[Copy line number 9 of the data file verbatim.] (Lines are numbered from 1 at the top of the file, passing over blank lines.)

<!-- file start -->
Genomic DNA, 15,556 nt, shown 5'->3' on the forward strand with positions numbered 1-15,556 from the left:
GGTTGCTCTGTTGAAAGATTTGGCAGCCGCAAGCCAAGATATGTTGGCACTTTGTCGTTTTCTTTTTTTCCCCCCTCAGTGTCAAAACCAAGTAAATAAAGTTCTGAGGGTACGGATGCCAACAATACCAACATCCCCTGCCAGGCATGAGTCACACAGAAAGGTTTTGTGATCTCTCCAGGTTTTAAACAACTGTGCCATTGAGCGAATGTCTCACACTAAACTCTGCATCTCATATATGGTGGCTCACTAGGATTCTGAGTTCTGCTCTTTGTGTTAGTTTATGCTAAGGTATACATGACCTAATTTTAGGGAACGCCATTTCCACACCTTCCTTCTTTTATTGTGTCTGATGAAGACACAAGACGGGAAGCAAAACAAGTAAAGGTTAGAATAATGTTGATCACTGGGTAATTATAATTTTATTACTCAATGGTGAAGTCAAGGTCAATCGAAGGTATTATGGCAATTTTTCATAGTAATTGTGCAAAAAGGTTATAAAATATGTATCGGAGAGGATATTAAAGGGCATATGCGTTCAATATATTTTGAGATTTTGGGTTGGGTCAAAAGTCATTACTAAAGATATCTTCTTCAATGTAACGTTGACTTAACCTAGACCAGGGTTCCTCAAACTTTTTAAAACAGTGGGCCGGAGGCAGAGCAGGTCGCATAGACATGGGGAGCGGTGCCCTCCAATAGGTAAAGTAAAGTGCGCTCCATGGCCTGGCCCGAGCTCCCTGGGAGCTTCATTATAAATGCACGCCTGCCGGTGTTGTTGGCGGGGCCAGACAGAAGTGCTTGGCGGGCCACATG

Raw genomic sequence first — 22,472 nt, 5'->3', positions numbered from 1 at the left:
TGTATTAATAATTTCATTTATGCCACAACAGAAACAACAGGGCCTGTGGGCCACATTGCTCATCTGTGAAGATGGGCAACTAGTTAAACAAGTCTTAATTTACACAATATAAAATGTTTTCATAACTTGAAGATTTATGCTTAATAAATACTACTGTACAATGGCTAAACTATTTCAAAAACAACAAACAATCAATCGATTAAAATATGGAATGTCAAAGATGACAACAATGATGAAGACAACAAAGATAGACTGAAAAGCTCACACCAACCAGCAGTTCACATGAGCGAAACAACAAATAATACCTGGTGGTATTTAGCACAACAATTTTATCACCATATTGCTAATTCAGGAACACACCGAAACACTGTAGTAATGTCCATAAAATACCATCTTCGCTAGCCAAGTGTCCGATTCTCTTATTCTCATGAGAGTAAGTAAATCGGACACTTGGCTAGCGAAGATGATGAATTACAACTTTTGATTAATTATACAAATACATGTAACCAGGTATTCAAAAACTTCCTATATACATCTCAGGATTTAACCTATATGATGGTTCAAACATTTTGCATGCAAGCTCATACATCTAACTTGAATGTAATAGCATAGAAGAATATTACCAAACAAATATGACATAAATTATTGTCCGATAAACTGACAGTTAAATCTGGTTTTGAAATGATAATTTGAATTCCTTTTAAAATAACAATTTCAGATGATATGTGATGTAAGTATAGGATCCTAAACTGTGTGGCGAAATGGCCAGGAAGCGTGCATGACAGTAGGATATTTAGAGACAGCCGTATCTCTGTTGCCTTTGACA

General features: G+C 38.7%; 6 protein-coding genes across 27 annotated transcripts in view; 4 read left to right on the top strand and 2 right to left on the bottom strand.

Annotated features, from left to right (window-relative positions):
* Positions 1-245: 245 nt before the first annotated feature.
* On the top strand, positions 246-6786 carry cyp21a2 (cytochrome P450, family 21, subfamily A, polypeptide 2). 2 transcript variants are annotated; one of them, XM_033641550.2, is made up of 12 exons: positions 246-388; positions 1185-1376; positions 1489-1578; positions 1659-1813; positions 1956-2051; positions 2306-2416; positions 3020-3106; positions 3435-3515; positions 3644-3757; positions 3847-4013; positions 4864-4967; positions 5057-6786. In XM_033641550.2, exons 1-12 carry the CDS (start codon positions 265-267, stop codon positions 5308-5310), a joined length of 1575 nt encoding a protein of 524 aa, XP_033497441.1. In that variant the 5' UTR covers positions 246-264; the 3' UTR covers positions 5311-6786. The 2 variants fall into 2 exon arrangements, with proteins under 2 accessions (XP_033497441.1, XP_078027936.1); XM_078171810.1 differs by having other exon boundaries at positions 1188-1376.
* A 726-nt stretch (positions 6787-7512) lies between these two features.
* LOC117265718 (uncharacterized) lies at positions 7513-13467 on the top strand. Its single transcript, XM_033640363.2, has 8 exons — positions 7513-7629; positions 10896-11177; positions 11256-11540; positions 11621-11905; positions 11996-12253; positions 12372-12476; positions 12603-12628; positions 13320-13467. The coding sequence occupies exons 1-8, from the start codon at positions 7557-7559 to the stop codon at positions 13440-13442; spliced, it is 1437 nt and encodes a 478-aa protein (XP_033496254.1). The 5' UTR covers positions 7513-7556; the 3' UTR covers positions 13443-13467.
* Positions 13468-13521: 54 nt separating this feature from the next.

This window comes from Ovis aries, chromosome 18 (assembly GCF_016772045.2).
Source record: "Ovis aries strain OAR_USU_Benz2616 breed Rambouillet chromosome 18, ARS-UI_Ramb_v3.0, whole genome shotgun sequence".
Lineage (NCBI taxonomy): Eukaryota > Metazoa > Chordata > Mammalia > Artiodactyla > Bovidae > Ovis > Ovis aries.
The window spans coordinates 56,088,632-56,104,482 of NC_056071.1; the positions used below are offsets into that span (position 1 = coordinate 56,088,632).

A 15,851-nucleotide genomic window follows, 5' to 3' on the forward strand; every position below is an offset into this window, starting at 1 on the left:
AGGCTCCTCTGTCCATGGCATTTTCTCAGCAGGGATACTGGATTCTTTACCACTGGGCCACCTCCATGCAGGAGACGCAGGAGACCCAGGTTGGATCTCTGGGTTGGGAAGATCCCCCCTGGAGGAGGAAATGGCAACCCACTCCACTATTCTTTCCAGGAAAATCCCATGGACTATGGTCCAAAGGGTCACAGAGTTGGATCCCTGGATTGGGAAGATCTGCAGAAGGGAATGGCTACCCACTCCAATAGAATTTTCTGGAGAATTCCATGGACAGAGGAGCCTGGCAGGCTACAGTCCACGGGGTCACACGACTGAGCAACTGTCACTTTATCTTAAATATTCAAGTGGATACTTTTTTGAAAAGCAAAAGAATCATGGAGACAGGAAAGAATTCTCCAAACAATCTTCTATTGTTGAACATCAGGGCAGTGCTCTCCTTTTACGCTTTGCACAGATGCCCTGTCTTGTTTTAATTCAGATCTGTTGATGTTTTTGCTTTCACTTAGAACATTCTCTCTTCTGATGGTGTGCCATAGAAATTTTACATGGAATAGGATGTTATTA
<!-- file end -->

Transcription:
* A 726-nt stretch (positions 6787-7512) lies between these two features.